Neuroinflammation may play a key role in the neurodegeneration associated with Parkinson's disease (PD). Non-steroidal anti-inflammatory drugs (NSAIDs) may be beneficial in the primary and secondary prevention of PD. 1) Do NSAIDs prevent the onset of PD?2) Are NSAIDs neuroprotective in PD - do they slow the progression of disease once PD is established?3) What are the adverse effects of taking NSAIDs in PD? We searched electronic databases, including trial registers, complemented with handsearching of conference proceedings and citation searching on key articles. All searching was updated in May 2011. We contacted authors to provide additional information where necessary. For the primary prevention review, we sought primary prevention trials and observational studies (cohort and case-control studies). Participants were free of PD when exposure to NSAIDs was assessed. For the secondary prevention review, we sought clinical trials in patients with a well-defined definition of PD. Two people independently selected studies for inclusion using predetermined criteria. Two review authors abstracted data from the source papers and assessed methodological quality independently. No studies met the inclusion criteria for the secondary prevention review. For the primary prevention review only observational studies were found. We combined data where appropriate using the inverse variance method. We assessed methodological quality using the Newcastle Ottawa Scales and by examining the period of exposure assessed prior to PD onset (or the index date in controls). Fourteen observational studies met the inclusion criteria for the primary prevention review (five cohort, nine case-control studies). Exposure to any NSAIDs or aspirin had no effect on the risk of developing PD. Exposure to non-aspirin NSAIDs reduced the risk of developing PD by 13% (effect estimate 0.87 (95% CI 0.73 to 1.04 - random-effects model), but this did not reach statistical significance. We found similar results for the most robust studies. Ibuprofen in isolation was examined in four studies and was associated with a 27% reduction in risk (effect estimate 0.73, 95% CI 0.63 to 0.85). There was a lack of information on adverse effects. There is currently no evidence for the use of NSAIDs in the secondary prevention of PD. Non-aspirin NSAIDs, particularly ibuprofen, may reduce the risk of developing PD. However, little is known of the effects of other individual drugs and at present no recommendations can be made regarding their use in primary prevention.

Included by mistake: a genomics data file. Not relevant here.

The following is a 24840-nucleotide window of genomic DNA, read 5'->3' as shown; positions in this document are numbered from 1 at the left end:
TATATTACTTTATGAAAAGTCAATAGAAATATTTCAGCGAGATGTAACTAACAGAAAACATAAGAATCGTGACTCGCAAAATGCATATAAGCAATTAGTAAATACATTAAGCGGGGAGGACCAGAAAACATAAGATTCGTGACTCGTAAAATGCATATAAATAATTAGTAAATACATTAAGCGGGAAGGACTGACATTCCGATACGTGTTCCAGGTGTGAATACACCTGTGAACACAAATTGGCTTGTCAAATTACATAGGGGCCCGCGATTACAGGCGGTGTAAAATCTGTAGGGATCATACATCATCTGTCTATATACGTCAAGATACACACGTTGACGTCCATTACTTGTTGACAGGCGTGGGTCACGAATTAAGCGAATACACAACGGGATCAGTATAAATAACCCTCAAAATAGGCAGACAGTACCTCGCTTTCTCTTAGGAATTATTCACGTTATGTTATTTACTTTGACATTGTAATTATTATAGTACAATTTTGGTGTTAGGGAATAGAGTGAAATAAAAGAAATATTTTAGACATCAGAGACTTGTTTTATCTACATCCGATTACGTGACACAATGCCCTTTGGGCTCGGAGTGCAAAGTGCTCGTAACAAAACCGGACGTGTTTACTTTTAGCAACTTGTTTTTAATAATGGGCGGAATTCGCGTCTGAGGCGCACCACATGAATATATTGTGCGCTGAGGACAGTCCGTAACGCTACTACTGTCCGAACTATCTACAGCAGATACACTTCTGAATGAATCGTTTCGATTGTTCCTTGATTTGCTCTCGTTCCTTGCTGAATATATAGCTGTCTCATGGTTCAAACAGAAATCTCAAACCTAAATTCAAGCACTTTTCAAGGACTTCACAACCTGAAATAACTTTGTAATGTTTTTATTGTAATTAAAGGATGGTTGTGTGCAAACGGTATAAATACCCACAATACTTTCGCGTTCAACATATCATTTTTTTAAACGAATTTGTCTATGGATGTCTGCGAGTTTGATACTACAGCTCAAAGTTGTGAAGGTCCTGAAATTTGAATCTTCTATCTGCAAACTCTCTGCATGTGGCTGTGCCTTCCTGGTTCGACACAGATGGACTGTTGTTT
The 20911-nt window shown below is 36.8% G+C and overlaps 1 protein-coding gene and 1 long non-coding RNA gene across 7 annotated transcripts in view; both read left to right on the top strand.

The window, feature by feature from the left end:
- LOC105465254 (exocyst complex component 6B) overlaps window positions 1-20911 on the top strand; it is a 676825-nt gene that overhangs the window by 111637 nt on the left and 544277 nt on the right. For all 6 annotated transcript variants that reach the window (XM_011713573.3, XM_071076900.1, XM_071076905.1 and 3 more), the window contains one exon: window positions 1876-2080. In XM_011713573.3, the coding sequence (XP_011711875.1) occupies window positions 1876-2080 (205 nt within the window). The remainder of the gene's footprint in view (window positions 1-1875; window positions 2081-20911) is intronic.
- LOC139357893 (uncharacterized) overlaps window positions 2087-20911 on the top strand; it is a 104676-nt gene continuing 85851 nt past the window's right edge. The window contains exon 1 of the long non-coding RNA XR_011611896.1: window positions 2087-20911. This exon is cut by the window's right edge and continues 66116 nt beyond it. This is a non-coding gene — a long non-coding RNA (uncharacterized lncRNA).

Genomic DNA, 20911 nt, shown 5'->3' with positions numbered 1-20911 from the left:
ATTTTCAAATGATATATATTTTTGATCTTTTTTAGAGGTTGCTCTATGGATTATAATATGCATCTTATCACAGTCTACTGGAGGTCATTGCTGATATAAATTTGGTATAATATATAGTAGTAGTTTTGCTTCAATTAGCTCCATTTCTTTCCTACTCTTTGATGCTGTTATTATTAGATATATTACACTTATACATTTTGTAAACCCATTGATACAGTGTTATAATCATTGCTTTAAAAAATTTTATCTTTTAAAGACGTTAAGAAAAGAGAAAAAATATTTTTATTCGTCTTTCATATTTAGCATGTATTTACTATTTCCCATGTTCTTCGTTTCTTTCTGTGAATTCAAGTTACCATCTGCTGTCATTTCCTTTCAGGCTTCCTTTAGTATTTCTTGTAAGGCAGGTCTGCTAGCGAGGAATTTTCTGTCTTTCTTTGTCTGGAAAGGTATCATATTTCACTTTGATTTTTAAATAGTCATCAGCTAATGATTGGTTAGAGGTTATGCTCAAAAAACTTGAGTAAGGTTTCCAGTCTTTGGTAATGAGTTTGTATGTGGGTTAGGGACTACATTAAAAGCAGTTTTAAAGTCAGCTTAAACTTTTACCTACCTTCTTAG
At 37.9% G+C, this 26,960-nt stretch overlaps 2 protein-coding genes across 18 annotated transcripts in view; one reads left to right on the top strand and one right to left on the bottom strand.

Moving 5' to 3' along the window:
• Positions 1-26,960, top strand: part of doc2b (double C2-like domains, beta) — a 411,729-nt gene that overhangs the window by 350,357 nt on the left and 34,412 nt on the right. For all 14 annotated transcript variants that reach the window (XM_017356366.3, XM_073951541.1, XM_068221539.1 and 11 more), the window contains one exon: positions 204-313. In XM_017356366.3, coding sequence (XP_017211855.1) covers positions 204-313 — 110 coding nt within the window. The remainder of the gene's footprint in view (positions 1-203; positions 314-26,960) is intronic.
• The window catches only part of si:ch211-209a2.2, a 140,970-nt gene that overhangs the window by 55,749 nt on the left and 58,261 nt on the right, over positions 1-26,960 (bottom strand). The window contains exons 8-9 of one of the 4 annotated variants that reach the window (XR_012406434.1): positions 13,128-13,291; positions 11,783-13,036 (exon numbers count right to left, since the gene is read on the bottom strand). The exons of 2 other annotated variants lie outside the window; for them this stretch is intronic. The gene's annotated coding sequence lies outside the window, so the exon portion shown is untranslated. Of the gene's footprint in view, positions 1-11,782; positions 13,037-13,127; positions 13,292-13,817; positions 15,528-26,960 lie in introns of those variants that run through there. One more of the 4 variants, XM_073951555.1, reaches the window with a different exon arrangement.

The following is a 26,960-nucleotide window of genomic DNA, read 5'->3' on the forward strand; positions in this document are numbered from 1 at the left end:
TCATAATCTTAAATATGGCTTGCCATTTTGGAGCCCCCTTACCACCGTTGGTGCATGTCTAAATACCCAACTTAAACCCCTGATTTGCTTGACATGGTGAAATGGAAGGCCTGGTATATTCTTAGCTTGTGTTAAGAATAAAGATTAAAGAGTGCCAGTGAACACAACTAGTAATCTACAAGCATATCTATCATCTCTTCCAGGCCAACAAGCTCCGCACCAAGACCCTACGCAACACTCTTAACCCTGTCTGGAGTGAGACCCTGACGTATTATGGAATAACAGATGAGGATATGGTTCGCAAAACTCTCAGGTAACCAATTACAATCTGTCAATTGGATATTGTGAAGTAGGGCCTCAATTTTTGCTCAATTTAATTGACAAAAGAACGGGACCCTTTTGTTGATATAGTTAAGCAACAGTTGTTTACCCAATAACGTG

- Parkinson Disease
- Anti-Inflammatory Agents, Non-Steroidal
- Neuroprotective Agents
- Secondary Prevention